Happy is Proud to be a Freedom-Centered Workplace

In: BlogDate: Apr 27, 2017By: Henry Stewart

I am proud to announce that Happy has qualified as a WorldBlu certified Freedom-Centred Workplace for the fourth time. We are one of only three UK companies to make the list this year and are honoured to be there alongside John Lewis.

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The annual awards, organised by WorldBlu, include some of the most innovative companies from across the globe who have found exciting ways to bring freedom and democracy into the core of their workplace.

"Happy is one of the most progressive and freedom minded companies we have ever had in our community," said Traci Fenton, CEO of WorldBlu.

Decisions at healthcare company DaVita are decentralised to their 70,000 staff. "Teammates are given the autonomy to make decisions since they are the ones who most understand how those decisions will directly affect colleagues and patients."

At John Lewis the first principle in the constitution, written in 1927, puts the happiness of staff at the heart of the business: "the Partnership’s ultimate purpose is the happiness of all members through their worthwhile and satisfying employment in a successful business."

For Zappos, the online shoe retailer bought by Amazon for a billion dollars, the focus is on trust: "When customers call us, instead of giving our employees scripts to read, we believe that trusting our employees and giving them the freedom to do whatever it takes to make our customers happy ultimately will result in happier customers," said Tony Hsieh, CEO of Zappos.

At Malaysian company MindValley the aim is to make every member of staff feel valued and working in a way that aligns with their personal vision. One example is "love week", where every member of staff gets a secret 'angel' to make them feel loved.

I have now asked thousands of people to think about the times when they have worked at their best and when they are really proud of the results they produced. Almost always this was a time when they were trusted and given freedom to use their judgement and pursue their own solutions.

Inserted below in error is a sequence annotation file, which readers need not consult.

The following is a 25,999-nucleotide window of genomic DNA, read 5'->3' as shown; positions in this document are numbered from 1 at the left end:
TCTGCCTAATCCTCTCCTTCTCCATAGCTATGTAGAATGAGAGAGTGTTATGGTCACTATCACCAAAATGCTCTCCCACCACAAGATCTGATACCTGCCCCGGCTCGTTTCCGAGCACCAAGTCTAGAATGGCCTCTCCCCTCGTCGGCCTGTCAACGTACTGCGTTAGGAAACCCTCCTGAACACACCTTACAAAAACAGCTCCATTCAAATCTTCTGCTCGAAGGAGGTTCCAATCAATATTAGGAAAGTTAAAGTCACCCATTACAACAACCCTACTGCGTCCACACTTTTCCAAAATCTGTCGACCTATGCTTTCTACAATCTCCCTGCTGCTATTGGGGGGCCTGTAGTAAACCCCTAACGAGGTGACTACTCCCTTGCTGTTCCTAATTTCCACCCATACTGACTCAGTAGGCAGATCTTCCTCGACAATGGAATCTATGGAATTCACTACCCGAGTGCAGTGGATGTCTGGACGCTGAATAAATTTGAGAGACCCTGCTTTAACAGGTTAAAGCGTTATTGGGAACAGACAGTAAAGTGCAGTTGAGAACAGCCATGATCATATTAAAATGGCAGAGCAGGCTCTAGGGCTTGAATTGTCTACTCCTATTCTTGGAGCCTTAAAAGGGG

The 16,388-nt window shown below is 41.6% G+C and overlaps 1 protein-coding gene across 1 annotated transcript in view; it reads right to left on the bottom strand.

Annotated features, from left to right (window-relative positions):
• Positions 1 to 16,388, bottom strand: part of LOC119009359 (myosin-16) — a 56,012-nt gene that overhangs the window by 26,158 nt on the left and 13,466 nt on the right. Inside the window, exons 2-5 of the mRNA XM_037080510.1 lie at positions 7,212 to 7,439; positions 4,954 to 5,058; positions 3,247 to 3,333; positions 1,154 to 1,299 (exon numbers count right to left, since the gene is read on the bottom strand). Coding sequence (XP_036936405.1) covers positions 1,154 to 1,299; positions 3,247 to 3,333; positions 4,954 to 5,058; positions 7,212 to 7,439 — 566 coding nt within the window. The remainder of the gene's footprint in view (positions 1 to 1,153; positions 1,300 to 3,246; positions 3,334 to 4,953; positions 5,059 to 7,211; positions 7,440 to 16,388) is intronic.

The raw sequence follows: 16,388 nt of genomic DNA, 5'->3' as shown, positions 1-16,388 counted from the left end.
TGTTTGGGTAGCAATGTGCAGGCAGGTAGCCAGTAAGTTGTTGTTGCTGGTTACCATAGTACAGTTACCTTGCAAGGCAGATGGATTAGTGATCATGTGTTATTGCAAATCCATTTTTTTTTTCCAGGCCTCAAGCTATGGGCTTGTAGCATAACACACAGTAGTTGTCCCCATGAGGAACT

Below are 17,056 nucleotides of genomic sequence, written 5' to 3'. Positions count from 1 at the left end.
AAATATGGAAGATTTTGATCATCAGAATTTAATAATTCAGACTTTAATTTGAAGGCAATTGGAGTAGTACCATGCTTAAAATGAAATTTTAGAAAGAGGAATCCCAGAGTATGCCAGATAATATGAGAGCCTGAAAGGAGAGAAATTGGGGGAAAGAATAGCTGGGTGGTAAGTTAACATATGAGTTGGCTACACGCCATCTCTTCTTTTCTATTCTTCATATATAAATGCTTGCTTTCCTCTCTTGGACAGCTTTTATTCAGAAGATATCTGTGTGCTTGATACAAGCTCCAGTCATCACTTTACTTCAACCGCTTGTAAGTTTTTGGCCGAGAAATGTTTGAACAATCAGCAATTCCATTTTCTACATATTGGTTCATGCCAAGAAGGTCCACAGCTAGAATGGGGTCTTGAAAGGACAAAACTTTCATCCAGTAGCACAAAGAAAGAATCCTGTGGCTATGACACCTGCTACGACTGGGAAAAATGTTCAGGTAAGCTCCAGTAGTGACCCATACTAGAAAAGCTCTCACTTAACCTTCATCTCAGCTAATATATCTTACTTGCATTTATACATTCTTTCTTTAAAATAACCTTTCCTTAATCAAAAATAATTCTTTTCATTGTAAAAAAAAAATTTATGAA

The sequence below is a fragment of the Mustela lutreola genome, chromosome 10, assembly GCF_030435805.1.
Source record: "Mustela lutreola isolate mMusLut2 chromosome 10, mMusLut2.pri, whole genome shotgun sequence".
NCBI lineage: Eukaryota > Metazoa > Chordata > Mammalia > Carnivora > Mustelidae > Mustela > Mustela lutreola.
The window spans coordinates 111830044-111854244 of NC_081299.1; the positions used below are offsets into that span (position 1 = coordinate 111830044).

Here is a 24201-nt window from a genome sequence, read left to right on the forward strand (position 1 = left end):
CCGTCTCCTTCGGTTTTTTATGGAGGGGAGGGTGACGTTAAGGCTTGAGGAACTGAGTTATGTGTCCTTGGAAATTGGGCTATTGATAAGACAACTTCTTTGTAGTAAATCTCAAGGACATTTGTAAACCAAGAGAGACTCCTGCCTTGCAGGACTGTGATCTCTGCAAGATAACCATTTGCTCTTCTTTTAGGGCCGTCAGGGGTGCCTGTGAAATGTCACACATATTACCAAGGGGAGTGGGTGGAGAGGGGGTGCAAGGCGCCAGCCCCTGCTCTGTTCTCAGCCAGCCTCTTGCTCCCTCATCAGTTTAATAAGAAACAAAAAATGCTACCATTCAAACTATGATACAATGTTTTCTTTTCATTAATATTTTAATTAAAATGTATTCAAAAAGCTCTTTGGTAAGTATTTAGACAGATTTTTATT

That is why companies that follow the WorldBlu Freedom at Work principles achieve significantly higher growth than comparable organisations.

At Happy we use the concept of pre-approval. The idea here is, instead of bringing a new idea back for approval, that you agree on aims and guidelines and then approve the solution before they have come up with it. Whatever they decide to do, as long as it’s within the guidelines, they can go ahead and do. Here is how it worked on our website.

One recent example was our tender writing, which until recently had still been one of my tasks. And I’d been good at it, achieving a 40% success rate. When passing it on to Rachael, we agreed on the key principles and worked together on the first couple. But now I leave it to her and don’t seek to edit or improve, or even see, what she produces (though she may choose to check it with a colleague). She now achieves a 60% success rate. If I were to check and edit to “improve” her bids, it might slip back towards my 40%.

A key factor for all employees is the manager. One CMI survey found that 49% of the population would take a pay cut to be able to change their manager. At Happy we have a simple solution, we believe people should be able to choose their manager. Read more about this here or watch the speech I gave at the 2016 WorldBlu conference.

Does your organisation practice freedom at work? What ideas could you introduce to be more transparent and give people more freedom, more trust and more responsibility?

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Henry Stewart, Founder and Chief Happiness Officer

Henry is founder and Chief Happiness Officer of Happy Ltd, originally set up as Happy Computers in 1987. Inspired by Ricardo Semler’s book Maverick, he built a company with a reputation for some of the best customer service in the country and one of the UK’s best places to work, winning multiple awards for its culture and philosophy.

His first book, Relax, was published in 2009. His second book, the Happy Manifesto, was published in 2013 and was short-listed for Business Book of the Year.

Outside of work he is a father of three, was Chair of Governors at his local primary and comprehensive in Hackney and a very keen cyclist.

You can find Henry on LinkedIn and follow @happyhenry on Twitter.

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